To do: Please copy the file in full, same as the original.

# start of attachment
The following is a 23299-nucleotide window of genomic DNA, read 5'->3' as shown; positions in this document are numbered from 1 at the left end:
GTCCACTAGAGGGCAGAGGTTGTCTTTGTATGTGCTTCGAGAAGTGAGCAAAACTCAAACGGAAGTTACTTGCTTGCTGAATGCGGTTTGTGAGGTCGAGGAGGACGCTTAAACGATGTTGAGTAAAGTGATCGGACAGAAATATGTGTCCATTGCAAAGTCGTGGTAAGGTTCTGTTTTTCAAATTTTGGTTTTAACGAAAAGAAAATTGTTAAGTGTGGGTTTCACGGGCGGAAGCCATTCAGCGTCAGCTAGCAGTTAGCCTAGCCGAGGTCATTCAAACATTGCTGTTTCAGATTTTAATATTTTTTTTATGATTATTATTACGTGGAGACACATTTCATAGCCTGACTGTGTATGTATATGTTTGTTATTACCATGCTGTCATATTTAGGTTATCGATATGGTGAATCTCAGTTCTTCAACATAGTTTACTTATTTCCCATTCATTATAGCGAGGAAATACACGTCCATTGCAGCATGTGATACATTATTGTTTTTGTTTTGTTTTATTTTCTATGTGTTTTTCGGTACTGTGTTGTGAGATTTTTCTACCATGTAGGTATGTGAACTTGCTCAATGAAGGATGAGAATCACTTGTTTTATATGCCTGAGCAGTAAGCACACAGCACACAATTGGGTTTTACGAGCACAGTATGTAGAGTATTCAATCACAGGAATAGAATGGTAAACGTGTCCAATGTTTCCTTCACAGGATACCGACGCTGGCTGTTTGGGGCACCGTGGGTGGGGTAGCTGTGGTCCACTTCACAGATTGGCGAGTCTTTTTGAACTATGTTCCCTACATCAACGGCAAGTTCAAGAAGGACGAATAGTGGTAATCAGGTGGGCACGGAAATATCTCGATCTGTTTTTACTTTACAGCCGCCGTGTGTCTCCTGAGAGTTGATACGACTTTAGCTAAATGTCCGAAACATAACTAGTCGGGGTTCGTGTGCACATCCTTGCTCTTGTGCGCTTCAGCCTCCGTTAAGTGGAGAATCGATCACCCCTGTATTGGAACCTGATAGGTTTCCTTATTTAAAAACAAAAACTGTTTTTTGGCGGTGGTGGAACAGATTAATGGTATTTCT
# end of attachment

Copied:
The following is a 23299-nucleotide window of genomic DNA, read 5'->3' as shown; positions in this document are numbered from 1 at the left end:
GTCCACTAGAGGGCAGAGGTTGTCTTTGTATGTGCTTCGAGAAGTGAGCAAAACTCAAACGGAAGTTACTTGCTTGCTGAATGCGGTTTGTGAGGTCGAGGAGGACGCTTAAACGATGTTGAGTAAAGTGATCGGACAGAAATATGTGTCCATTGCAAAGTCGTGGTAAGGTTCTGTTTTTCAAATTTTGGTTTTAACGAAAAGAAAATTGTTAAGTGTGGGTTTCACGGGCGGAAGCCATTCAGCGTCAGCTAGCAGTTAGCCTAGCCGAGGTCATTCAAACATTGCTGTTTCAGATTTTAATATTTTTTTTATGATTATTATTACGTGGAGACACATTTCATAGCCTGACTGTGTATGTATATGTTTGTTATTACCATGCTGTCATATTTAGGTTATCGATATGGTGAATCTCAGTTCTTCAACATAGTTTACTTATTTCCCATTCATTATAGCGAGGAAATACACGTCCATTGCAGCATGTGATACATTATTGTTTTTGTTTTGTTTTATTTTCTATGTGTTTTTCGGTACTGTGTTGTGAGATTTTTCTACCATGTAGGTATGTGAACTTGCTCAATGAAGGATGAGAATCACTTGTTTTATATGCCTGAGCAGTAAGCACACAGCACACAATTGGGTTTTACGAGCACAGTATGTAGAGTATTCAATCACAGGAATAGAATGGTAAACGTGTCCAATGTTTCCTTCACAGGATACCGACGCTGGCTGTTTGGGGCACCGTGGGTGGGGTAGCTGTGGTCCACTTCACAGATTGGCGAGTCTTTTTGAACTATGTTCCCTACATCAACGGCAAGTTCAAGAAGGACGAATAGTGGTAATCAGGTGGGCACGGAAATATCTCGATCTGTTTTTACTTTACAGCCGCCGTGTGTCTCCTGAGAGTTGATACGACTTTAGCTAAATGTCCGAAACATAACTAGTCGGGGTTCGTGTGCACATCCTTGCTCTTGTGCGCTTCAGCCTCCGTTAAGTGGAGAATCGATCACCCCTGTATTGGAACCTGATAGGTTTCCTTATTTAAAAACAAAAACTGTTTTTTGGCGGTGGTGGAACAGATTAATGGTATTTCT